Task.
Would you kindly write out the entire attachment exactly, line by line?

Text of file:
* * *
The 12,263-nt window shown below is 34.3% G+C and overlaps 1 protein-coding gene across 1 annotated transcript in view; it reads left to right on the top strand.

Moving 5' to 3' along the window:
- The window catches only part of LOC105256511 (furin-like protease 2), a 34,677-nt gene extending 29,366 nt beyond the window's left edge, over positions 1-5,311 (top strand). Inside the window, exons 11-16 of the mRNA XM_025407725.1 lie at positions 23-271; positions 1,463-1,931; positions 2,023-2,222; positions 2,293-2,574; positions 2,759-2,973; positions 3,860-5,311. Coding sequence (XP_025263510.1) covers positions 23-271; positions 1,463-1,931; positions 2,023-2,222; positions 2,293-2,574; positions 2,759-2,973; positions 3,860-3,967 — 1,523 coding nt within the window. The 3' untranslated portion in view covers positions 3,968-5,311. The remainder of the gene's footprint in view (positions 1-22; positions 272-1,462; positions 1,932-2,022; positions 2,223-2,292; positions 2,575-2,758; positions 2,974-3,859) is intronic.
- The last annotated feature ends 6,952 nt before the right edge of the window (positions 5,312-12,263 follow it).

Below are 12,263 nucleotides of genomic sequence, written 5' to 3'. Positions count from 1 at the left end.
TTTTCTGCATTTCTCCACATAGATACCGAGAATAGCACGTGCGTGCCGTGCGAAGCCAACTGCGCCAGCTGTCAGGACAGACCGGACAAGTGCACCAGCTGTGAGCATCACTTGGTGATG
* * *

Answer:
The 12,263-nt window shown below is 34.3% G+C and overlaps 1 protein-coding gene across 1 annotated transcript in view; it reads left to right on the top strand.

Moving 5' to 3' along the window:
- The window catches only part of LOC105256511 (furin-like protease 2), a 34,677-nt gene extending 29,366 nt beyond the window's left edge, over positions 1-5,311 (top strand). Inside the window, exons 11-16 of the mRNA XM_025407725.1 lie at positions 23-271; positions 1,463-1,931; positions 2,023-2,222; positions 2,293-2,574; positions 2,759-2,973; positions 3,860-5,311. Coding sequence (XP_025263510.1) covers positions 23-271; positions 1,463-1,931; positions 2,023-2,222; positions 2,293-2,574; positions 2,759-2,973; positions 3,860-3,967 — 1,523 coding nt within the window. The 3' untranslated portion in view covers positions 3,968-5,311. The remainder of the gene's footprint in view (positions 1-22; positions 272-1,462; positions 1,932-2,022; positions 2,223-2,292; positions 2,575-2,758; positions 2,974-3,859) is intronic.
- The last annotated feature ends 6,952 nt before the right edge of the window (positions 5,312-12,263 follow it).

Below are 12,263 nucleotides of genomic sequence, written 5' to 3'. Positions count from 1 at the left end.
TTTTCTGCATTTCTCCACATAGATACCGAGAATAGCACGTGCGTGCCGTGCGAAGCCAACTGCGCCAGCTGTCAGGACAGACCGGACAAGTGCACCAGCTGTGAGCATCACTTGGTGATG